I just replaced the three 12v halogen bulbs in my "bar lights’ (kitchen countertop bar) with some REALLY nice 12v LED fixtures. They’re extremely bright, but only use 4 watts each, memory serve. I am currently evaluating a couple of LED solutions to replace the florescent undercounter lighting as well. Of course, I’ll never re-coup all of the money I am spending on the LED’s, but it’s a really amazing technology, so it’s hard to resist! :slight_smile:

-Robert[/quote]

I did exactly what Chimpware and TheGadgetGuy did. I had the builder install outlets above my cabinets. They wanted a fortune for under the cabinets! I then ran wire into a low profile outlet box mounted under the cabinets. Installed led lighting from lowes. The outlets are controlled by leviton switches. Works great and you can only see a bit of the low profile outlet boxes under the cabinets.

  • Garrett

thanks all!

Anyone ever paired a Leviton Vizia VRCZ4-MR 4 button zone controller with GE dimmers?
GE 45606 Z-Wave Technology 2-Way Dimmer Switch http://www.amazon.com/45606-Z-Wave-Technology-Dimmer-Switch/dp/B0013V3C4Q/ref=sr_1_2?ie=UTF8&s=hi&qid=1283297079&sr=8-2

The only problem you may have is the LED’s on the leviton may not sync correctly all the time.

The other option for a more professional approach to your kitchen is to use switches and dimmers instead of moduals and install them in the pantry or closet. Then use the leviton or Cooper multi button scene control to program what you desire.

[quote=“markbannister, post:10, topic:166463”]thanks all!

Anyone ever paired a Leviton Vizia VRCZ4-MR 4 button zone controller with GE dimmers?
GE 45606 Z-Wave Technology 2-Way Dimmer Switch http://www.amazon.com/45606-Z-Wave-Technology-Dimmer-Switch/dp/B0013V3C4Q/ref=sr_1_2?ie=UTF8&s=hi&qid=1283297079&sr=8-2[/quote]

Mark,

I have one of those switches, but have not yet used it.

Whatever switches or modules you buy, make sure they are scene capable. Very important. That way, the screen controller can directly turn them on and off, without using Vera as the go-between.

If I were wiring a new kitchen, I’d still wire it with all the “traditional” light switches, but increase the Box size to incorporate the Scene Controller for any automation purposes.

You never know when this stuff will go out of date, and a more conventional path would be better. This is consistent with what @CMRancho is saying below.

Basically… have a plan, and a backup plan, don’t rely upon your current HA Controller to do everything forever…

That said, I’d also run Cat6/5e wiring, along with speaker wire, to make the area more “amenable” to automation in general, not just the lighting needs. You never know when you’d like an IP TV, or Media Control panel down in the Kitchen, esp given how much time is spent there.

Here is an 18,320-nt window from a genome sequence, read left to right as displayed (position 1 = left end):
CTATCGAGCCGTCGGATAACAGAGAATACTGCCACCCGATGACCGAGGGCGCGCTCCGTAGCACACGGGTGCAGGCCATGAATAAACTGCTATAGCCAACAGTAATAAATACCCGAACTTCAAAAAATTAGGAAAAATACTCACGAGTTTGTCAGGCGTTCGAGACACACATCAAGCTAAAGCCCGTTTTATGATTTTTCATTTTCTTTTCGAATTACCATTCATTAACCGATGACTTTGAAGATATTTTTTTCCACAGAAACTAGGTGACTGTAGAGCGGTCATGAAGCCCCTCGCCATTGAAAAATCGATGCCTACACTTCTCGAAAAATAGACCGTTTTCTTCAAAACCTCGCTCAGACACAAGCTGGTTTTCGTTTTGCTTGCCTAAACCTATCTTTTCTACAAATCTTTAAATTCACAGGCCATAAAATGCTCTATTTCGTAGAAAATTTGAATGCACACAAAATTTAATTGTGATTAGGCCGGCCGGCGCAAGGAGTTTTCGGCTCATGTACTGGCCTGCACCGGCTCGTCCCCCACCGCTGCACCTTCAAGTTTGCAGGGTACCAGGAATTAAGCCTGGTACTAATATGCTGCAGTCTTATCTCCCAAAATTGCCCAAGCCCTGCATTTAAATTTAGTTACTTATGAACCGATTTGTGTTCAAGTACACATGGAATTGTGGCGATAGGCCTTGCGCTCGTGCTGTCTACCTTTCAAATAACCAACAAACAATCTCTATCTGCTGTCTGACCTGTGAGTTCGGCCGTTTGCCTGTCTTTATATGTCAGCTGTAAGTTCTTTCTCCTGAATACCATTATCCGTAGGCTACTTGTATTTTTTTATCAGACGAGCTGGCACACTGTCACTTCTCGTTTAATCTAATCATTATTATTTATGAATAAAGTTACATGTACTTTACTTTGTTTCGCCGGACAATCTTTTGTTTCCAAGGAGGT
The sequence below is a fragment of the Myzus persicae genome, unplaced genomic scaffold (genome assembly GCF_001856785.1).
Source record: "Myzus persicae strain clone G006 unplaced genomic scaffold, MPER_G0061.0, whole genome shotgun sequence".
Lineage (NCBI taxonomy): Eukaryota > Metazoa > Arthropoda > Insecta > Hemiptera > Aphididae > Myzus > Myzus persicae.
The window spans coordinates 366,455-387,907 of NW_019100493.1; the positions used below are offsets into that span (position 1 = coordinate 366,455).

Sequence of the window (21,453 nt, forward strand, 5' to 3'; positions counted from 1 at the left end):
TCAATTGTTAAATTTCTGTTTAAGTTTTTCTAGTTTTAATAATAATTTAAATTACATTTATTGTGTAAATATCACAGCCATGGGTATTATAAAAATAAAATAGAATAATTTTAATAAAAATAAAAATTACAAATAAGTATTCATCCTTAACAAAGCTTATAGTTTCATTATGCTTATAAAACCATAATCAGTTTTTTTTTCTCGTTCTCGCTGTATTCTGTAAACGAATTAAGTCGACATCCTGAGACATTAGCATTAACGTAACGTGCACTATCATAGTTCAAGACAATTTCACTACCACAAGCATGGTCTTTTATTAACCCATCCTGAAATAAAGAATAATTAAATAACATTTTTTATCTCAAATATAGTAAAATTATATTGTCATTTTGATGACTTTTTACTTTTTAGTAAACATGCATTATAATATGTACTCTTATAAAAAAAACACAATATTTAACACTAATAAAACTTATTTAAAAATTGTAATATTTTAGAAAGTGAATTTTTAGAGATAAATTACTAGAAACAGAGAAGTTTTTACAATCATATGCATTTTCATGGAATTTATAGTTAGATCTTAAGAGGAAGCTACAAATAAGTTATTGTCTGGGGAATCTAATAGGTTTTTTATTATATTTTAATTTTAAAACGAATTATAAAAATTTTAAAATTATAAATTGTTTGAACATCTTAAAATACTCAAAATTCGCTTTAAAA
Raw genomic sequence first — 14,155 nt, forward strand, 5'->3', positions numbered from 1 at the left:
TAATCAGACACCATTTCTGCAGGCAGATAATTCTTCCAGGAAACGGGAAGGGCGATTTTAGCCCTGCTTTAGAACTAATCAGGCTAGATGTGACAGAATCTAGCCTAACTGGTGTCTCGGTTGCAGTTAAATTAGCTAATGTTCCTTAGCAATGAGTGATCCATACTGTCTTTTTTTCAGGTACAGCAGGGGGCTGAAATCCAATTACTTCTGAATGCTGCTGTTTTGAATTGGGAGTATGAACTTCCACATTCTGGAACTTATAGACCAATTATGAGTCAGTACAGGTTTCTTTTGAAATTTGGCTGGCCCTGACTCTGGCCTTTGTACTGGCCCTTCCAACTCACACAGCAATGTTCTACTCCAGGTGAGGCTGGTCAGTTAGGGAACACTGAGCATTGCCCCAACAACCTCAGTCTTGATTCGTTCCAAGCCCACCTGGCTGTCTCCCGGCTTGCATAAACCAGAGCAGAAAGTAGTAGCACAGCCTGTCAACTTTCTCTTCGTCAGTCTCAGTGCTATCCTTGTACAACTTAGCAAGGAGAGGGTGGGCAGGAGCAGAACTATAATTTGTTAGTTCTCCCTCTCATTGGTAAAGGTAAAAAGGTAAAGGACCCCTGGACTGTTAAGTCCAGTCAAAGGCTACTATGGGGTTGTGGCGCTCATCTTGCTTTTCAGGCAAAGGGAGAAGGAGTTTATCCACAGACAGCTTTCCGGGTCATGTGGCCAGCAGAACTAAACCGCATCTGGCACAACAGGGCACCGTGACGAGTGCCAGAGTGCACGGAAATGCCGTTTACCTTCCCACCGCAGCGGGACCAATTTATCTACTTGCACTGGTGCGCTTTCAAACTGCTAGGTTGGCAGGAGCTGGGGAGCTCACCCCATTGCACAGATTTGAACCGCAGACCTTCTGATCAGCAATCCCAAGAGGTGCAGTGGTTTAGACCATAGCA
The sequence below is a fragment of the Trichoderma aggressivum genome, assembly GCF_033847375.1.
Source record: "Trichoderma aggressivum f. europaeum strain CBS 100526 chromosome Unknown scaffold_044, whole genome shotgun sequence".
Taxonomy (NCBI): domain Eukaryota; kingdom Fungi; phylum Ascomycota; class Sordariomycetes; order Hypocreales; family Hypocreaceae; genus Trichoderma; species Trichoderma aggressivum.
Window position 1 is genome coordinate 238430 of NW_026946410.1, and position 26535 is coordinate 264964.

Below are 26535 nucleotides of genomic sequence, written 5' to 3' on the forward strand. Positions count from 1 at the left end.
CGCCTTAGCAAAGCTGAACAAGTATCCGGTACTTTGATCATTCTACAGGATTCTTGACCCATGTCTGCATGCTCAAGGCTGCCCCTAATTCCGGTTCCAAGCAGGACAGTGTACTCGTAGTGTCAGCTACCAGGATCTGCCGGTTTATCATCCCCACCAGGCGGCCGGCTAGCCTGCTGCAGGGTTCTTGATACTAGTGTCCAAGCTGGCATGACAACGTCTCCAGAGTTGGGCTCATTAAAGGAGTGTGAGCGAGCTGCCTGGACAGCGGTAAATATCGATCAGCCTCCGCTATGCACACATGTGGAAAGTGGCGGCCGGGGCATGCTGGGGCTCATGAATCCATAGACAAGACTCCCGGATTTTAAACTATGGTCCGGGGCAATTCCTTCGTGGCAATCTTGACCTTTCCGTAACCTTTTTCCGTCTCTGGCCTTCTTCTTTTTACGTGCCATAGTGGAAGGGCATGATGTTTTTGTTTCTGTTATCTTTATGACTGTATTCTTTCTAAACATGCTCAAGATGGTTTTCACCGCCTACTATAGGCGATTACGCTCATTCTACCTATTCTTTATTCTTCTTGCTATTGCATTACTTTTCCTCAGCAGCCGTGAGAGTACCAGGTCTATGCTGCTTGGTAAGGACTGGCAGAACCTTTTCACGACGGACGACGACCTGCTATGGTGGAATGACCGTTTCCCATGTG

Whatever switches or modules you buy, make sure they are scene capable. Very important. That way, the screen controller can directly turn them on and off, without using Vera as the go-between.

Agreed. I use all Leviton stuff, the Scene controllers are an “added Benefit” and not the primary/sole means to turn on/off lights (etc).

OK, this is more like I was looking for. Where do I get dimmers I can control with Z-wave?

Depending on the number of lights for general kitchen lighting, I would consider splitting those into two switch legs. You want options when you are setting up scenes and you may want a scene that only lights the kitchen with half the general task lights, dimmed, maybe when you are watching a movie in an adjacent room.

That is how my kitchen was setup when I got the house and I am noticing the value now when setting up scenes with Z-Wave. The added cost would be almost nothing and would just open up options. The thing that makes lighting scenes effective and interesting is having multiple sources of light controlled separately.

OK, this is more like I was looking for. Where do I get dimmers I can control with Z-wave?
[/quote]

I assume this was a facetious question, but just in case it wasn’t, LMGTFY - http://www.google.com/search?client=safari&rls=en&q=z-wave+dimmer&ie=UTF-8&oe=UTF-8

I assume this was a facetious question, but just in case it wasn’t, LMGTFY - http://www.google.com/search?client=safari&rls=en&q=z-wave+dimmer&ie=UTF-8&oe=UTF-8
[/quote]

:slight_smile: well not really. I meant dimmers that are not also wall switches.

Plugin module dimmers?

http://www.asihome.com/ASIshop/product_info.php?products_id=42

Low profile plug in module gives you a z-wave controlled dimming outlet. Can be set on top of your cabinets out of sight. Scene Controller can activate it if you only want the scene controller as a wall plate AND no access to the faceplate switch.

If your under-cabs don’t need dimming, use just the GE z wave outlet ordered through Amazon for $20 and install it in a box on top (or inside) of your cabinets.

If you want to dim your cabinet LED lighting you will need a 12 volt DC dimmer that mounts in a standard light switch box. Example: http://www.theledlight.com/dimmers.html
I have not seen any z-wave DC dimmers so far. I turn my lighting on/off with a z-wave plug outlet and manually dim the LED lighting strips when needed. I find it convenient to adjust the brightness so I have full brightness when working in the kitchen then dial it down for a night light. Unless your LED lights are labeled “AC voltage Dimmable” I wouldn’t suggest trying a Z-wave dimmer on them.